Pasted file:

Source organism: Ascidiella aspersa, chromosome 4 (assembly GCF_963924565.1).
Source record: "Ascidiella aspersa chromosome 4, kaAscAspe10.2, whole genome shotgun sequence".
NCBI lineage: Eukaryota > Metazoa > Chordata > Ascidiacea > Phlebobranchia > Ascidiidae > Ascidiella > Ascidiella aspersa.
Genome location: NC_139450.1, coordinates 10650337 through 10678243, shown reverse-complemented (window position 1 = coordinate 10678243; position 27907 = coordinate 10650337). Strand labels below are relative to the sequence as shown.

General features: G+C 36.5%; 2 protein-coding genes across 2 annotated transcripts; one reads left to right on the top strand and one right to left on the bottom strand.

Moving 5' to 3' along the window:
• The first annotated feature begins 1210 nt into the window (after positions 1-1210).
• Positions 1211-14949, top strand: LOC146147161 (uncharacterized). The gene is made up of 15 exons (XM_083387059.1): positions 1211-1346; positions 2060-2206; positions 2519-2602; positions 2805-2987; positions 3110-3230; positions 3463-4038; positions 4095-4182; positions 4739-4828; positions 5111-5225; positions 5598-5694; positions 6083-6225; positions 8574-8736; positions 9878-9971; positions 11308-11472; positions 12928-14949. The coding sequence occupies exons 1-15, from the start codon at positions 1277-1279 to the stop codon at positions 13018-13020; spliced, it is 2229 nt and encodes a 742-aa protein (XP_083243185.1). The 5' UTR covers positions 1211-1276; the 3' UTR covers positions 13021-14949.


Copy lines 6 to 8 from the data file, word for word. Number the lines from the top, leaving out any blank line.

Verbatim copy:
Moving 5' to 3' along the window:
• The first annotated feature begins 1210 nt into the window (after positions 1-1210).
• Positions 1211-14949, top strand: LOC146147161 (uncharacterized). The gene is made up of 15 exons (XM_083387059.1): positions 1211-1346; positions 2060-2206; positions 2519-2602; positions 2805-2987; positions 3110-3230; positions 3463-4038; positions 4095-4182; positions 4739-4828; positions 5111-5225; positions 5598-5694; positions 6083-6225; positions 8574-8736; positions 9878-9971; positions 11308-11472; positions 12928-14949. The coding sequence occupies exons 1-15, from the start codon at positions 1277-1279 to the stop codon at positions 13018-13020; spliced, it is 2229 nt and encodes a 742-aa protein (XP_083243185.1). The 5' UTR covers positions 1211-1276; the 3' UTR covers positions 13021-14949.